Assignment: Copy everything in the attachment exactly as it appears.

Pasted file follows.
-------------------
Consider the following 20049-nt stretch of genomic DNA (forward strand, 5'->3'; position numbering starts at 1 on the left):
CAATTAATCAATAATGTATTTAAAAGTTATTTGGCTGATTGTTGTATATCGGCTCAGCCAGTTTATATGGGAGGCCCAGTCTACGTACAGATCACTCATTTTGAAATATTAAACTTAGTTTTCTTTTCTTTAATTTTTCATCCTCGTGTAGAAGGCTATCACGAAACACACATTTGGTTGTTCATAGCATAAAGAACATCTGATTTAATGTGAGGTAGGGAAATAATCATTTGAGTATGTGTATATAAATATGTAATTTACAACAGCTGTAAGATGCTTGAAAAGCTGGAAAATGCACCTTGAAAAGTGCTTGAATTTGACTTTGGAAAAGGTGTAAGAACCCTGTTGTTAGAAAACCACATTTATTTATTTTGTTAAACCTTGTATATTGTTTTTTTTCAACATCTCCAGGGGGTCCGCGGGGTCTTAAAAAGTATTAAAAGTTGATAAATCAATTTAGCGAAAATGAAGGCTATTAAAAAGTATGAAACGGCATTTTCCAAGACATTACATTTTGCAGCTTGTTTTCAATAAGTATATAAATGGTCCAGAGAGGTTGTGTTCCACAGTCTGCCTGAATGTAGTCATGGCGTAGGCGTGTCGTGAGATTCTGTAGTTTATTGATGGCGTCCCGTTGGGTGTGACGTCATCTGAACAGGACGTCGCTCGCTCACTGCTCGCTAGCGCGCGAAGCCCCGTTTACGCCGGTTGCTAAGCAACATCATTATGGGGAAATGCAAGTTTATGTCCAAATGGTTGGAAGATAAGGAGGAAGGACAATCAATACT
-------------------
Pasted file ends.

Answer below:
Consider the following 20049-nt stretch of genomic DNA (forward strand, 5'->3'; position numbering starts at 1 on the left):
CAATTAATCAATAATGTATTTAAAAGTTATTTGGCTGATTGTTGTATATCGGCTCAGCCAGTTTATATGGGAGGCCCAGTCTACGTACAGATCACTCATTTTGAAATATTAAACTTAGTTTTCTTTTCTTTAATTTTTCATCCTCGTGTAGAAGGCTATCACGAAACACACATTTGGTTGTTCATAGCATAAAGAACATCTGATTTAATGTGAGGTAGGGAAATAATCATTTGAGTATGTGTATATAAATATGTAATTTACAACAGCTGTAAGATGCTTGAAAAGCTGGAAAATGCACCTTGAAAAGTGCTTGAATTTGACTTTGGAAAAGGTGTAAGAACCCTGTTGTTAGAAAACCACATTTATTTATTTTGTTAAACCTTGTATATTGTTTTTTTTCAACATCTCCAGGGGGTCCGCGGGGTCTTAAAAAGTATTAAAAGTTGATAAATCAATTTAGCGAAAATGAAGGCTATTAAAAAGTATGAAACGGCATTTTCCAAGACATTACATTTTGCAGCTTGTTTTCAATAAGTATATAAATGGTCCAGAGAGGTTGTGTTCCACAGTCTGCCTGAATGTAGTCATGGCGTAGGCGTGTCGTGAGATTCTGTAGTTTATTGATGGCGTCCCGTTGGGTGTGACGTCATCTGAACAGGACGTCGCTCGCTCACTGCTCGCTAGCGCGCGAAGCCCCGTTTACGCCGGTTGCTAAGCAACATCATTATGGGGAAATGCAAGTTTATGTCCAAATGGTTGGAAGATAAGGAGGAAGGACAATCAATACT